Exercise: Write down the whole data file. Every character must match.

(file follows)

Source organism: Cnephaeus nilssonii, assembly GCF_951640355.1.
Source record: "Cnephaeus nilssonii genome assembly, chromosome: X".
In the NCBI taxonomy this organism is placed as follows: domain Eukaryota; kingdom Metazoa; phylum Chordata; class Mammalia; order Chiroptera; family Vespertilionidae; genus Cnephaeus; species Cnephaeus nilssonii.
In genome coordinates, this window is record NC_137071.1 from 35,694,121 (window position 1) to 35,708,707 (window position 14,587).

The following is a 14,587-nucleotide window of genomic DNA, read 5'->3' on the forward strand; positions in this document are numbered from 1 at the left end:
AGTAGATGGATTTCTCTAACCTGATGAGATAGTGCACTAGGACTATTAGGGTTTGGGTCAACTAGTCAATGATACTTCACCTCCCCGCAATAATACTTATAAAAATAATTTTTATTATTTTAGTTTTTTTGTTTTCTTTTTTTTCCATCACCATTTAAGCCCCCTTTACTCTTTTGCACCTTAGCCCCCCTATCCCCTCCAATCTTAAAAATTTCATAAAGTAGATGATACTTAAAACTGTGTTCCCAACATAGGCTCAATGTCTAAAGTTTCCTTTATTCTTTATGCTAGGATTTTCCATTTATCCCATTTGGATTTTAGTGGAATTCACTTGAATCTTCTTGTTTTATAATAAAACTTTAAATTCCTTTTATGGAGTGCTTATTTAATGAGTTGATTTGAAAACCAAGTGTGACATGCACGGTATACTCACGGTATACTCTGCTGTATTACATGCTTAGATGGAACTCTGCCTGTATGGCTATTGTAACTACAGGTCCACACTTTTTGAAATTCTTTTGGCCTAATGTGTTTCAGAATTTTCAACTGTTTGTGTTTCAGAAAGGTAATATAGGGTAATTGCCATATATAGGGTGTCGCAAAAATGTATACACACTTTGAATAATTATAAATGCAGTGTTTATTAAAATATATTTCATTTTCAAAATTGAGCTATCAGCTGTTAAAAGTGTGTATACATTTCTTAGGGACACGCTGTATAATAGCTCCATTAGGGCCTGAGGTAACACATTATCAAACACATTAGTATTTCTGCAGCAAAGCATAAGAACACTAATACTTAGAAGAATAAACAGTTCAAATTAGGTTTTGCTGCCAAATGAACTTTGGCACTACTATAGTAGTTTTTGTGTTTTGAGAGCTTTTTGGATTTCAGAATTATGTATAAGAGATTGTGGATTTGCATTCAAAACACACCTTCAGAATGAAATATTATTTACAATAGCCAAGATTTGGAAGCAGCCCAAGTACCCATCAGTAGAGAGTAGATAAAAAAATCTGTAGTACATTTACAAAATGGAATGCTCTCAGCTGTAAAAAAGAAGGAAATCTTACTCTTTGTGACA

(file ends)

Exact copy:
Source organism: Cnephaeus nilssonii, assembly GCF_951640355.1.
Source record: "Cnephaeus nilssonii genome assembly, chromosome: X".
In the NCBI taxonomy this organism is placed as follows: domain Eukaryota; kingdom Metazoa; phylum Chordata; class Mammalia; order Chiroptera; family Vespertilionidae; genus Cnephaeus; species Cnephaeus nilssonii.
In genome coordinates, this window is record NC_137071.1 from 35,694,121 (window position 1) to 35,708,707 (window position 14,587).

The following is a 14,587-nucleotide window of genomic DNA, read 5'->3' on the forward strand; positions in this document are numbered from 1 at the left end:
AGTAGATGGATTTCTCTAACCTGATGAGATAGTGCACTAGGACTATTAGGGTTTGGGTCAACTAGTCAATGATACTTCACCTCCCCGCAATAATACTTATAAAAATAATTTTTATTATTTTAGTTTTTTTGTTTTCTTTTTTTTCCATCACCATTTAAGCCCCCTTTACTCTTTTGCACCTTAGCCCCCCTATCCCCTCCAATCTTAAAAATTTCATAAAGTAGATGATACTTAAAACTGTGTTCCCAACATAGGCTCAATGTCTAAAGTTTCCTTTATTCTTTATGCTAGGATTTTCCATTTATCCCATTTGGATTTTAGTGGAATTCACTTGAATCTTCTTGTTTTATAATAAAACTTTAAATTCCTTTTATGGAGTGCTTATTTAATGAGTTGATTTGAAAACCAAGTGTGACATGCACGGTATACTCACGGTATACTCTGCTGTATTACATGCTTAGATGGAACTCTGCCTGTATGGCTATTGTAACTACAGGTCCACACTTTTTGAAATTCTTTTGGCCTAATGTGTTTCAGAATTTTCAACTGTTTGTGTTTCAGAAAGGTAATATAGGGTAATTGCCATATATAGGGTGTCGCAAAAATGTATACACACTTTGAATAATTATAAATGCAGTGTTTATTAAAATATATTTCATTTTCAAAATTGAGCTATCAGCTGTTAAAAGTGTGTATACATTTCTTAGGGACACGCTGTATAATAGCTCCATTAGGGCCTGAGGTAACACATTATCAAACACATTAGTATTTCTGCAGCAAAGCATAAGAACACTAATACTTAGAAGAATAAACAGTTCAAATTAGGTTTTGCTGCCAAATGAACTTTGGCACTACTATAGTAGTTTTTGTGTTTTGAGAGCTTTTTGGATTTCAGAATTATGTATAAGAGATTGTGGATTTGCATTCAAAACACACCTTCAGAATGAAATATTATTTACAATAGCCAAGATTTGGAAGCAGCCCAAGTACCCATCAGTAGAGAGTAGATAAAAAAATCTGTAGTACATTTACAAAATGGAATGCTCTCAGCTGTAAAAAAGAAGGAAATCTTACTCTTTGTGACA